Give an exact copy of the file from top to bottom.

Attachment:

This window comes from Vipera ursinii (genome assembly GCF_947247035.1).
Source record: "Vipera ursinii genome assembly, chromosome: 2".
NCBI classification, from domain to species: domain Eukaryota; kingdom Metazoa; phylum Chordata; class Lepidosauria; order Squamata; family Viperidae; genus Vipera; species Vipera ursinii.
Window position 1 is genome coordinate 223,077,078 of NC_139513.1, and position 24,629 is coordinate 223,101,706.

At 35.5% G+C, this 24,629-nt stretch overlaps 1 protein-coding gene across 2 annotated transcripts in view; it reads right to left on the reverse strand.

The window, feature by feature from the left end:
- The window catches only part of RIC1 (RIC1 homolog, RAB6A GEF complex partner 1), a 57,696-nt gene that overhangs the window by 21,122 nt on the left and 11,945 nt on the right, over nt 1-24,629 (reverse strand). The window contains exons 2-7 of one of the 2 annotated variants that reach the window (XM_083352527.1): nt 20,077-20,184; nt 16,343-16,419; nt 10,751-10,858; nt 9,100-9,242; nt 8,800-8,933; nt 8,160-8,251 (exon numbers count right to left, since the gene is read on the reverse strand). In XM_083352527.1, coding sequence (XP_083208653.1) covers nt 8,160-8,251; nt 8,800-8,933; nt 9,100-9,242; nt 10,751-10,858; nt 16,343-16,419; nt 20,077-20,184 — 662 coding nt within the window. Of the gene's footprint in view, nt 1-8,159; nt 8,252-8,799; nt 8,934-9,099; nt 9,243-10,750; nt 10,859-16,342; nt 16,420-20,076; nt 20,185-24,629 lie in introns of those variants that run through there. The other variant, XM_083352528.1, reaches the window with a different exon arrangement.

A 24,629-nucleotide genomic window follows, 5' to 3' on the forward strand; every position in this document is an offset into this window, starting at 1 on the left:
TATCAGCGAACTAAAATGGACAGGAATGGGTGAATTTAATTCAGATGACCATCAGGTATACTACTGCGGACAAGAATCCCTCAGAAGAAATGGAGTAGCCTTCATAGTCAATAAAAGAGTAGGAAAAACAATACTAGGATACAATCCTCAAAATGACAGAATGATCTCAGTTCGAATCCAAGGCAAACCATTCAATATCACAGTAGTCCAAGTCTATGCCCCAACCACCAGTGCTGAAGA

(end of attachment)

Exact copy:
This window comes from Vipera ursinii (genome assembly GCF_947247035.1).
Source record: "Vipera ursinii genome assembly, chromosome: 2".
NCBI classification, from domain to species: domain Eukaryota; kingdom Metazoa; phylum Chordata; class Lepidosauria; order Squamata; family Viperidae; genus Vipera; species Vipera ursinii.
Window position 1 is genome coordinate 223,077,078 of NC_139513.1, and position 24,629 is coordinate 223,101,706.

At 35.5% G+C, this 24,629-nt stretch overlaps 1 protein-coding gene across 2 annotated transcripts in view; it reads right to left on the reverse strand.

The window, feature by feature from the left end:
- The window catches only part of RIC1 (RIC1 homolog, RAB6A GEF complex partner 1), a 57,696-nt gene that overhangs the window by 21,122 nt on the left and 11,945 nt on the right, over nt 1-24,629 (reverse strand). The window contains exons 2-7 of one of the 2 annotated variants that reach the window (XM_083352527.1): nt 20,077-20,184; nt 16,343-16,419; nt 10,751-10,858; nt 9,100-9,242; nt 8,800-8,933; nt 8,160-8,251 (exon numbers count right to left, since the gene is read on the reverse strand). In XM_083352527.1, coding sequence (XP_083208653.1) covers nt 8,160-8,251; nt 8,800-8,933; nt 9,100-9,242; nt 10,751-10,858; nt 16,343-16,419; nt 20,077-20,184 — 662 coding nt within the window. Of the gene's footprint in view, nt 1-8,159; nt 8,252-8,799; nt 8,934-9,099; nt 9,243-10,750; nt 10,859-16,342; nt 16,420-20,076; nt 20,185-24,629 lie in introns of those variants that run through there. The other variant, XM_083352528.1, reaches the window with a different exon arrangement.

A 24,629-nucleotide genomic window follows, 5' to 3' on the forward strand; every position in this document is an offset into this window, starting at 1 on the left:
TATCAGCGAACTAAAATGGACAGGAATGGGTGAATTTAATTCAGATGACCATCAGGTATACTACTGCGGACAAGAATCCCTCAGAAGAAATGGAGTAGCCTTCATAGTCAATAAAAGAGTAGGAAAAACAATACTAGGATACAATCCTCAAAATGACAGAATGATCTCAGTTCGAATCCAAGGCAAACCATTCAATATCACAGTAGTCCAAGTCTATGCCCCAACCACCAGTGCTGAAGA